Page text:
Candidates unleash new ads to woo South Carolina voters

Donald Trump, angered by ads and robocalls from the Ted Cruz campaign, warned the senator that he'd sue over his eligibility to be president.

ELECTION 2016

WASHINGTON — South Carolina, with its reputation for down-and-dirty politics, is where the ad war among the presidential candidates has blown wide open, in mostly negative bursts.

A week before the Feb. 20 primary, Republican campaigns and outside supporters were targeting one another, with Sen. Ted Cruz, R-Texas, and billionaire Donald Trump competing for the most direct hits.

On Twitter, Trump was so mad at Cruz for challenging his conservative credentials that he threatened to sue over the Canada-born senator's eligibility to be president.

Republican Ohio Gov. John Kasich vowed to stay positive while Democratic candidates Hillary Clinton and Sen. Bernie Sanders, I-Vt., were competing for African-American voters, who make up more than 55 percent of Democratic voters in South Carolina.

Cruz got some unwanted attention Friday after he was forced to pull an ad that targeted Sen. Marco Rubio, R-Fla., when media outlets learned that an actress in the ad had been in pornographic movies. In the ad, a "therapy" session has disappointed conservatives talking about how upset they are at voting for a Tea Party candidate who betrayed them in Washington.

"Maybe you should vote for more than just a pretty face next time," says a character, played by soft-porn actress Amy Lindsay as the group greets a newcomer wearing a Rubio T-shirt. Lindsay is from Clear Lake, Texas, and a graduate of University of Texas at Austin.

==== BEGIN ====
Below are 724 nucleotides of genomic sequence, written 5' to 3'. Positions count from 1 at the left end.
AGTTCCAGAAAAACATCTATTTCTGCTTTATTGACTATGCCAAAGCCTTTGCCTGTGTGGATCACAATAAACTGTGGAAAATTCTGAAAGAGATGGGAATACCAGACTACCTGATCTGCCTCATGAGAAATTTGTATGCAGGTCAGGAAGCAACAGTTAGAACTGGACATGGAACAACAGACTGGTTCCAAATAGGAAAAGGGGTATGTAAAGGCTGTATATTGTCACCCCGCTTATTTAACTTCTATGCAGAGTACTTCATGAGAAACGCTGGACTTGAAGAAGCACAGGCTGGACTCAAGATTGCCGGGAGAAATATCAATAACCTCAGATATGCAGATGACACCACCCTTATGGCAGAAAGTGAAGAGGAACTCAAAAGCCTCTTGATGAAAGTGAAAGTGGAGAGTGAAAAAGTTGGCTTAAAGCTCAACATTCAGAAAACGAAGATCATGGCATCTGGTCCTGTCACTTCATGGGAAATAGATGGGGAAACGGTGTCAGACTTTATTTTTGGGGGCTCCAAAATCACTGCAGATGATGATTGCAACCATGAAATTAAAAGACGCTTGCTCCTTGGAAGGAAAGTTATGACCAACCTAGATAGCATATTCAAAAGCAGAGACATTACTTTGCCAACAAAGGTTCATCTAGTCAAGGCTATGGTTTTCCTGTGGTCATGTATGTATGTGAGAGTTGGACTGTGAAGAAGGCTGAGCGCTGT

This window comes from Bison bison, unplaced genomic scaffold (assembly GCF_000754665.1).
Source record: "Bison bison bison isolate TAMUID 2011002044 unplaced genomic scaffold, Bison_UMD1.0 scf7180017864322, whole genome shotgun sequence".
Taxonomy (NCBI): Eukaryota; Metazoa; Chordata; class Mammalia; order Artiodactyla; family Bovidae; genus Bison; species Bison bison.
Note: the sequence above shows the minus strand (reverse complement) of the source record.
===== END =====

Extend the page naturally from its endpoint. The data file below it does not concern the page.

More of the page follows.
The embarrassing incident, which the Cruz campaign blamed on the production company for not vetting Lindsay, generated huge media buzz — not exactly the kind the campaign wanted.

"Ads' only value at the presidential level is to generate earned media coverage," said Northern Virginia GOP consultant Tom Edmonds. "Cruz has taken the formula, and it's backfired on him."

Cruz quickly released a 30-second ad meant to divert attention from the porn-star angle: a Clinton look-alike and two male aides destroying a computer server with a baseball bat, a spoof of a scene in the 1999 movie "Office Space."

"Sometimes it's better to run a general election ad in the primary," said Neil Oxman, president of The Campaign Group, a Democratic ad firm that is not involved in the presidential race.

Trump lashed out Friday on Twitter at Cruz for ads and robocalls targeting Trump voters. Trump was also unhappy with a pro-Cruz ad to be released today by the political arm of the conservative anti-tax group Club for Growth. "There's nothing conservative about Donald Trump," says the 30-second ad, for which Club for Growth Action is spending $1.5 million in South Carolina.

Meanwhile, Kasich released two ads in South Carolina that were biographical, about his faith after his parents were killed in an auto accident and about how he would spend his first 100 days as president.

The Democratic candidates both are trying to draw African-American support, crucial in the South Carolina primary.

Clinton has two ads in South Carolina. One, called "Broken," shows the disconnect between black communities and police. The other, "25 years," has former Attorney General Eric Holder, who is African-American, talking about his long friendship with the former secretary of state.

Sanders on Friday released a four-minute online ad featuring the daughter of Eric Garner, a New York man who died after being put into a police chokehold in 2014. Her emotional appeal is for the black community to support Sanders "to get the truth out."

Gilmore bows out of race

Former Virginia Gov. Jim Gilmore, whose bid for the Republican presidential nomination was the longest of long shots, suspended his campaign Friday.

"My goal was to focus on the importance of this election as a real turning point, and to emphasize the dangers of continuing on a road that will further undermine America's economy and weaken our national security," Gilmore said in a statement.

— The Los Angeles Times

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